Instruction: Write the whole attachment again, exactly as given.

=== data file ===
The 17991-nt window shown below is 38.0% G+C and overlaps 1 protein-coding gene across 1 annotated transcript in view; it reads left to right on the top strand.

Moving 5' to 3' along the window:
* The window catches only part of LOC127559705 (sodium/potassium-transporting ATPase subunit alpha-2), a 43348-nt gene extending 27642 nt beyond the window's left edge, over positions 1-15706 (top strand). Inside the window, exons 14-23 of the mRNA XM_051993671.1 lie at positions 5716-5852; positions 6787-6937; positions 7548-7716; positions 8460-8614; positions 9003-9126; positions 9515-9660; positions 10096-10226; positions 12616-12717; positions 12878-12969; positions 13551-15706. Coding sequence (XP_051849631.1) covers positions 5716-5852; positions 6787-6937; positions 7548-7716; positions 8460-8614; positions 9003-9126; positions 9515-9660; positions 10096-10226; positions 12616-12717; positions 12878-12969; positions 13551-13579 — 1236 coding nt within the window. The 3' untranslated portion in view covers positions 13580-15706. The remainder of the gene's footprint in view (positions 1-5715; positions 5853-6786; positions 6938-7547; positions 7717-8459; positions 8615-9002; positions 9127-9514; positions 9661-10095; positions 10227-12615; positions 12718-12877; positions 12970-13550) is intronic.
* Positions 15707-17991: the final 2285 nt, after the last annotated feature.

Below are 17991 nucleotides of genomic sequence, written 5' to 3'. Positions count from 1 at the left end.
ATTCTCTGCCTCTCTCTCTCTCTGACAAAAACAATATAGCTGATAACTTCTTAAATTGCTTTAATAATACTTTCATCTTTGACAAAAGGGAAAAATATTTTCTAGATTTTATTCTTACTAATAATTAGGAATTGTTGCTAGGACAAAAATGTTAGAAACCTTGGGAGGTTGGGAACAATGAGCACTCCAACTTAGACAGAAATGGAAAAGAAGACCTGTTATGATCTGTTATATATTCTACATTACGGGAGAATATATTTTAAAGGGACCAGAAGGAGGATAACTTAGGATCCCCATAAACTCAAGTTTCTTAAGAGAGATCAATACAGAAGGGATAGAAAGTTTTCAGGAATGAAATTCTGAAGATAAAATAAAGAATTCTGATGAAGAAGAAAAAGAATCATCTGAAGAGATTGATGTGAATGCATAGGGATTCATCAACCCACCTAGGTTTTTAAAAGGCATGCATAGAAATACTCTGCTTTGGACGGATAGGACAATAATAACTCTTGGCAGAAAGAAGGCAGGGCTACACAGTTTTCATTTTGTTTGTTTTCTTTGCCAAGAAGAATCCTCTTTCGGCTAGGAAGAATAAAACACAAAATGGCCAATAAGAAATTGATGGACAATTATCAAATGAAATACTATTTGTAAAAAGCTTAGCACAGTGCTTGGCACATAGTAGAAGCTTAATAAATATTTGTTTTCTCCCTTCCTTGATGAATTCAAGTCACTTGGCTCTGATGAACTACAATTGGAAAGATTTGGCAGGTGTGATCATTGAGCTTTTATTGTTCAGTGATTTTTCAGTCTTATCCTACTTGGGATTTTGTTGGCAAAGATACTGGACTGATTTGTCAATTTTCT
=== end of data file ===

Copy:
The 17991-nt window shown below is 38.0% G+C and overlaps 1 protein-coding gene across 1 annotated transcript in view; it reads left to right on the top strand.

Moving 5' to 3' along the window:
* The window catches only part of LOC127559705 (sodium/potassium-transporting ATPase subunit alpha-2), a 43348-nt gene extending 27642 nt beyond the window's left edge, over positions 1-15706 (top strand). Inside the window, exons 14-23 of the mRNA XM_051993671.1 lie at positions 5716-5852; positions 6787-6937; positions 7548-7716; positions 8460-8614; positions 9003-9126; positions 9515-9660; positions 10096-10226; positions 12616-12717; positions 12878-12969; positions 13551-15706. Coding sequence (XP_051849631.1) covers positions 5716-5852; positions 6787-6937; positions 7548-7716; positions 8460-8614; positions 9003-9126; positions 9515-9660; positions 10096-10226; positions 12616-12717; positions 12878-12969; positions 13551-13579 — 1236 coding nt within the window. The 3' untranslated portion in view covers positions 13580-15706. The remainder of the gene's footprint in view (positions 1-5715; positions 5853-6786; positions 6938-7547; positions 7717-8459; positions 8615-9002; positions 9127-9514; positions 9661-10095; positions 10227-12615; positions 12718-12877; positions 12970-13550) is intronic.
* Positions 15707-17991: the final 2285 nt, after the last annotated feature.

Below are 17991 nucleotides of genomic sequence, written 5' to 3'. Positions count from 1 at the left end.
ATTCTCTGCCTCTCTCTCTCTCTGACAAAAACAATATAGCTGATAACTTCTTAAATTGCTTTAATAATACTTTCATCTTTGACAAAAGGGAAAAATATTTTCTAGATTTTATTCTTACTAATAATTAGGAATTGTTGCTAGGACAAAAATGTTAGAAACCTTGGGAGGTTGGGAACAATGAGCACTCCAACTTAGACAGAAATGGAAAAGAAGACCTGTTATGATCTGTTATATATTCTACATTACGGGAGAATATATTTTAAAGGGACCAGAAGGAGGATAACTTAGGATCCCCATAAACTCAAGTTTCTTAAGAGAGATCAATACAGAAGGGATAGAAAGTTTTCAGGAATGAAATTCTGAAGATAAAATAAAGAATTCTGATGAAGAAGAAAAAGAATCATCTGAAGAGATTGATGTGAATGCATAGGGATTCATCAACCCACCTAGGTTTTTAAAAGGCATGCATAGAAATACTCTGCTTTGGACGGATAGGACAATAATAACTCTTGGCAGAAAGAAGGCAGGGCTACACAGTTTTCATTTTGTTTGTTTTCTTTGCCAAGAAGAATCCTCTTTCGGCTAGGAAGAATAAAACACAAAATGGCCAATAAGAAATTGATGGACAATTATCAAATGAAATACTATTTGTAAAAAGCTTAGCACAGTGCTTGGCACATAGTAGAAGCTTAATAAATATTTGTTTTCTCCCTTCCTTGATGAATTCAAGTCACTTGGCTCTGATGAACTACAATTGGAAAGATTTGGCAGGTGTGATCATTGAGCTTTTATTGTTCAGTGATTTTTCAGTCTTATCCTACTTGGGATTTTGTTGGCAAAGATACTGGACTGATTTGTCAATTTTCT